This section is from the book "The Florist And Garden Miscellany". Also see: All New Square Foot Gardening: Grow More in Less Space!.
I take either the earth that the moles have turned up in the fields, or some soil that hath been brought together by the overflowing of some river, or some other from the bottom of ditches; all which I use with great success, but not till they have lain by for two winters at least. If I fail in getting any of these sorts, I procure some fresh soil, such as is fit to sow wheat in; and there is no country, I think, where one may not find some or other of these kinds of soil. With six measures of one of these kinds of soil I mix one of very old rotten horse or cow-dung; and, that it may grow lighter, I throw it by in a heap into some corner, frequently turning it over, and after having well screened it, I use it as I have occasion.
I find this very good for my plants; they are healthy in it, they shoot well, and produce flowers so fine and strong, that those that have seen them conclude I have some other artful composition that I have a mind to keep secret from them, that their plants may not thrive so well as mine. But they were mistaken, I always told them very sincerely and frankly; for being always pleased with seeing my neighbours' flowers fine, the finer they appeared the greater was my satisfaction. The pots proper for Auriculas, especially for the large plants, should be about five inches diameter within at the top or mouth, three only at the bottom, and six deep; they should be taper, that the plants may occasionally slip out the easier with all the earth.
There should be a hole in the middle of the bottom of the size of a crown-piece, to carry off* the wet when they have too much, either from rain or waterings. A double bottom, about an inch high, is very convenient, if not absolutely necessary.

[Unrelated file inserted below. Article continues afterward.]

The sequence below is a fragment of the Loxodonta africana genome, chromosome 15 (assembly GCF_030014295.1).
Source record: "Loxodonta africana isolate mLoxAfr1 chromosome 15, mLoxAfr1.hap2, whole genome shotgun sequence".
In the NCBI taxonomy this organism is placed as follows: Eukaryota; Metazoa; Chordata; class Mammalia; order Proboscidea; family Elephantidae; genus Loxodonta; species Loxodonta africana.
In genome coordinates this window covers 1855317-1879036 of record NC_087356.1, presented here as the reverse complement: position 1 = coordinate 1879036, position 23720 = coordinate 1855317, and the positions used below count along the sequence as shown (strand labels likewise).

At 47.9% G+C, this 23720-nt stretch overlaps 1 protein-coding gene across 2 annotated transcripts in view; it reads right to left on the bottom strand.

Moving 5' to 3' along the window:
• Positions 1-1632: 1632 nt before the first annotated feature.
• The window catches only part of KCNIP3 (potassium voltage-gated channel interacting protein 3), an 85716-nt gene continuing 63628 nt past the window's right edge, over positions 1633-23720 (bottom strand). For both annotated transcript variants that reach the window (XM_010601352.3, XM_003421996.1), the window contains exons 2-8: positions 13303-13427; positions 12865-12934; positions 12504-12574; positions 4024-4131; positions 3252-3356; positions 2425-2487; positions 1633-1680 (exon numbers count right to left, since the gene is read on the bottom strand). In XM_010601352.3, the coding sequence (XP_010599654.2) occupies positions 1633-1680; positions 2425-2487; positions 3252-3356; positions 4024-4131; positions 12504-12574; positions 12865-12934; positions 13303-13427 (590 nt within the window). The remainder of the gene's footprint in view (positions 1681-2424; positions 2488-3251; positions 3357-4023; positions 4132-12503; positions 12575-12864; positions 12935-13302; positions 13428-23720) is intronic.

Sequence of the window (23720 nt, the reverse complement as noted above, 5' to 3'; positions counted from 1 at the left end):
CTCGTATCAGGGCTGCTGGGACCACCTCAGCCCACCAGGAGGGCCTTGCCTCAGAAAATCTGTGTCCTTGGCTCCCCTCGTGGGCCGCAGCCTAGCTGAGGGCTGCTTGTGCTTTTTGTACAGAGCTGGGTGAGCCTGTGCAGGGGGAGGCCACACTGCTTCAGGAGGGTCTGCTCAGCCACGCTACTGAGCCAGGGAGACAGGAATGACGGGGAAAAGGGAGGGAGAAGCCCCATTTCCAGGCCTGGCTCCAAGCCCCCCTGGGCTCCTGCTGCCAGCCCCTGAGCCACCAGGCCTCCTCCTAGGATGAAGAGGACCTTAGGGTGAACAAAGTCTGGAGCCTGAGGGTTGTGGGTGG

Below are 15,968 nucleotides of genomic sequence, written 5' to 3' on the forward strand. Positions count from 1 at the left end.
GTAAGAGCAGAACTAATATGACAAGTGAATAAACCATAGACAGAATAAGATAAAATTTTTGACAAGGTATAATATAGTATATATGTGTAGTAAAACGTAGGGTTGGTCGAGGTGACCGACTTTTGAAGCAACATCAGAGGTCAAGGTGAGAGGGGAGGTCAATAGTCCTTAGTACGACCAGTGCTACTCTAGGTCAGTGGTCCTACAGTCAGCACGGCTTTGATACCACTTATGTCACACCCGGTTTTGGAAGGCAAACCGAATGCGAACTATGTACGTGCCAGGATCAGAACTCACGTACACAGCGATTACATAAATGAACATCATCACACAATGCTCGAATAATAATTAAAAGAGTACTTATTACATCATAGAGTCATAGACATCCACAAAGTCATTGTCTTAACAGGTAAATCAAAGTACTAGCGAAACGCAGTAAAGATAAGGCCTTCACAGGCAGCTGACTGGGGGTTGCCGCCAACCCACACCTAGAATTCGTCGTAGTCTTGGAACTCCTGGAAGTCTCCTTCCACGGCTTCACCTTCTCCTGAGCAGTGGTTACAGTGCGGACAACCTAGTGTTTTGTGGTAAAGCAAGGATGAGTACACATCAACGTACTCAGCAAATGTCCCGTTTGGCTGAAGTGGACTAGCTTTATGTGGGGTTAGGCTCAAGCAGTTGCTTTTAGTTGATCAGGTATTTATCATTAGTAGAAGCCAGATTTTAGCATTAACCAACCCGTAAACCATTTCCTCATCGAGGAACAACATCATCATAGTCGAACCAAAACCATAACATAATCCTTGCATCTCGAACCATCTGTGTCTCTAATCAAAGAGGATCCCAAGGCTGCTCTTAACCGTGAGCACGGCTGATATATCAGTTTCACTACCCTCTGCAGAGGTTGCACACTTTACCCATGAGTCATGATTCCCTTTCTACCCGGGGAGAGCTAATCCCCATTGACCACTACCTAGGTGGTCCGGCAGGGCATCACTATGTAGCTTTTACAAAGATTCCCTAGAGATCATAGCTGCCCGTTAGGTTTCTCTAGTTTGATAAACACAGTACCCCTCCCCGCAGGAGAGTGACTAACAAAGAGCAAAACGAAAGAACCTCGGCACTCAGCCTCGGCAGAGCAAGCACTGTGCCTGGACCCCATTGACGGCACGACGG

These pots may be painted on the outside with green (or any colour), laid in oil; they are both handsomer and better; they make a very pretty appearance on the stage, and keep the earth in the pots cooler, the pores of the pots so painted not being so open, or apt to receive the heat, as the ordinary ones, in which the soil dries so soon as to make it necessary to water very frequently, by which means the plants are oftentimes much damaged.
The pots proper for the offsets or young plants should be exactly of the same form, but one-third part less. New pots taken from the fire wherein they are burnt have a certain heat, which they retain a long time, and should never therefore be used till they have lain twenty-four hours in cold water, to prevent the earth from drying up and loosening from the plant, which would perish if that heat should not be extinguished before the roots reach the sides; for the earth of which the pots are made, though less quick and lively, yet is of the nature of lime. This is clearly proved from the bubbling of the water in which you put a number of new pots. Very few florists attend sufficiently to this observation, but the reasons now given seem to make it very necessary.